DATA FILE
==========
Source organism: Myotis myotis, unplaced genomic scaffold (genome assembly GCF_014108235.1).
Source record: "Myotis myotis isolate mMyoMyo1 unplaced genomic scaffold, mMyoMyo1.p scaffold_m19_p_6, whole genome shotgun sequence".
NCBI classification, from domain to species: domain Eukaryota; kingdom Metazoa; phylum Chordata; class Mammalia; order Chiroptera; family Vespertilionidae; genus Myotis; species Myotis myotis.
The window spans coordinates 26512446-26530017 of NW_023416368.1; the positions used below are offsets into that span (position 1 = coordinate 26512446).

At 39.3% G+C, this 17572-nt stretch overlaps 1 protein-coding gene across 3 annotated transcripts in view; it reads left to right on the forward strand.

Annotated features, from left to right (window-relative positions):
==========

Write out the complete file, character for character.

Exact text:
Source organism: Myotis myotis, unplaced genomic scaffold (genome assembly GCF_014108235.1).
Source record: "Myotis myotis isolate mMyoMyo1 unplaced genomic scaffold, mMyoMyo1.p scaffold_m19_p_6, whole genome shotgun sequence".
NCBI classification, from domain to species: domain Eukaryota; kingdom Metazoa; phylum Chordata; class Mammalia; order Chiroptera; family Vespertilionidae; genus Myotis; species Myotis myotis.
The window spans coordinates 26512446-26530017 of NW_023416368.1; the positions used below are offsets into that span (position 1 = coordinate 26512446).

At 39.3% G+C, this 17572-nt stretch overlaps 1 protein-coding gene across 3 annotated transcripts in view; it reads left to right on the forward strand.

Annotated features, from left to right (window-relative positions):